If one looks hard enough, one can find something downright awful, or at least perniciously absurd, across this great land of ours, from sea to shining sea. To tell you the truth, the cynic in me is a bit disappointed to discover how difficult it can be to find a rotten apple in every barrel. The good news is that there are some states where it is a real stretch to come up with something suitable for this list of light reads. It seems some states, at least for the week of news I scanned, just suck less when it comes to pervasive wrongdoing, or even just high mischief. For some states, it was a choice of which horrible headline to pick. For Georgia, Hawaii, Massachusetts, Montana, Nebraska, Nebraska, North Dakota, Ohio, Rhode Island, South Dakota, Utah, Washington, and Wyoming it was a challenge to find even one. One week of news makes for poor sampling, but I think it’s an interesting snapshot nonetheless. (more…)
Shikha Dalmia at Reason.com had a few things to say about liberals and their penchant for ignoring inconvenient evidence in an article entitled, “The Myth of the Scientific Liberal.” Since part of the subject matter involves climate disruption, I’m sure Brian Angliss would ordinarily have much of weight and merit to contribute, but alas, time is short and even Superman can only save one world at a time. So I’ll be pinch-hitting, if only to shine a little light on Reason’s oxymoronic dereliction of integrity.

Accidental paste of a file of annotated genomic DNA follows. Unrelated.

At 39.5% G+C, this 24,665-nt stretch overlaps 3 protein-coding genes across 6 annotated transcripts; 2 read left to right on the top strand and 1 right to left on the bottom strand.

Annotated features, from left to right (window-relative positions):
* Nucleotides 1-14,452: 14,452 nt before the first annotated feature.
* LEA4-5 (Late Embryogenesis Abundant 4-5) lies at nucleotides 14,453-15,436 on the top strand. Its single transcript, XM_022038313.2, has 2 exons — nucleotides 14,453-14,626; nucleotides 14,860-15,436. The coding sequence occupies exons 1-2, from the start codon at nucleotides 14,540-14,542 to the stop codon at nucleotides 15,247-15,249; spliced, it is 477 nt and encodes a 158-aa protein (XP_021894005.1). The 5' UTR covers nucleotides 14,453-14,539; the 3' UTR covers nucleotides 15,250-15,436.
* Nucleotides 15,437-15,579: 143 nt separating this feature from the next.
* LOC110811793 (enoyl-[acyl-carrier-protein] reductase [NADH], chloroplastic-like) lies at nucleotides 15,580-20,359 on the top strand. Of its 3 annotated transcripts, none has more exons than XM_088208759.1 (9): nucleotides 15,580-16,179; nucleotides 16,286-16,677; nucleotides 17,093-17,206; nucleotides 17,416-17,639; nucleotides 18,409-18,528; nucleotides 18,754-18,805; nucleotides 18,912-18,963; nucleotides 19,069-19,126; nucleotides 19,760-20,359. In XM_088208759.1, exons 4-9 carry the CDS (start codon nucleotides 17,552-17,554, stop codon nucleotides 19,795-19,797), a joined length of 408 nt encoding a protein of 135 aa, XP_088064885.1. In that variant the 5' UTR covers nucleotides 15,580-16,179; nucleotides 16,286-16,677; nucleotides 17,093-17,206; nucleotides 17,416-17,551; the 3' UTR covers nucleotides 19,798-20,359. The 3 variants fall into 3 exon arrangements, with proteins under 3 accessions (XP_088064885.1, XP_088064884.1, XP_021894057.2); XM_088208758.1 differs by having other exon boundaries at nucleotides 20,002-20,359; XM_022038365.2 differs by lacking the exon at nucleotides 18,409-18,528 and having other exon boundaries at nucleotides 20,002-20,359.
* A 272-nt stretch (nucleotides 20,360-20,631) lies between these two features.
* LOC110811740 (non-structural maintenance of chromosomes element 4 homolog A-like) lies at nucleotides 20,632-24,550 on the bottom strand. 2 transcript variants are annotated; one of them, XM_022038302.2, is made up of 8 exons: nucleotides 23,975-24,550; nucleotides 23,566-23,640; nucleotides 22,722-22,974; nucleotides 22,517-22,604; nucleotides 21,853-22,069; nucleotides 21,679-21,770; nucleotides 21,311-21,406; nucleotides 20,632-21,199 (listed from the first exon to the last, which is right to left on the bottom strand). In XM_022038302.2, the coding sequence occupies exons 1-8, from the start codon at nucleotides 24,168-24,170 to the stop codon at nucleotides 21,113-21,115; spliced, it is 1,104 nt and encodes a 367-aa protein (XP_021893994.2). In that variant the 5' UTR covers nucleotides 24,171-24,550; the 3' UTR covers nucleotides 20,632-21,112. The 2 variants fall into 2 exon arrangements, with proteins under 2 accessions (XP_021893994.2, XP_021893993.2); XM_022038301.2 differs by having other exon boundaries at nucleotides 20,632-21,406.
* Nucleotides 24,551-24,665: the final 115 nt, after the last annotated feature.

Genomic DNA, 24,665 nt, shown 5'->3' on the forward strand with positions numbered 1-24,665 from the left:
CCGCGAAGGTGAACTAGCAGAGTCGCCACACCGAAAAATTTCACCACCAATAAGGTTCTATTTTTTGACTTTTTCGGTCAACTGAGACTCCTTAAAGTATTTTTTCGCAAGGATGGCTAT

From Dalmia’s unfortunate lapse of reason:
For two decades, progressives have castigated those questioning global warming as “deniers.”
But the Economist, once firmly in the alarmist camp, recently acknowledged that global temperatures have remained stagnant for 15 years even as greenhouse-gas emissions have soared.
This may be because existing models have overestimated the planet’s sensitivity. Or because the heat generated is sinking to the ocean bottom. Or because of something else completely.
How should a scientifically inclined liberal react to this trend? By inhaling deeply and backing off on economy-busting mitigation measures till science offers clearer answers.
For starters, I’d like to share a little tradition I picked up from Wikipedia: 
Why? Well, good lucking finding that reference in The Economist. If you have better luck with the search, by all means please share a link. A domain-restricted Google search for stagnant, further limited to results from the last year since Dalmia claims the acknowledgment is recent, turned up nothing useful. A search of The Economist for articles on climate change disruption actually turned up a piece far more favorable to the overwhelming evidence for anthropogenic climate disruption. The closest thing I could find was a page of comments by one Mogumbo Gono, who, from what I can tell, isn’t actually affiliated with The Economist. Just who is Mogumbo Gono? Your guess is perhaps better than mine. My guess is just some person, at best, one that has registered to comment at a lot of websites, e.g., The Blaze. Make of it what you will.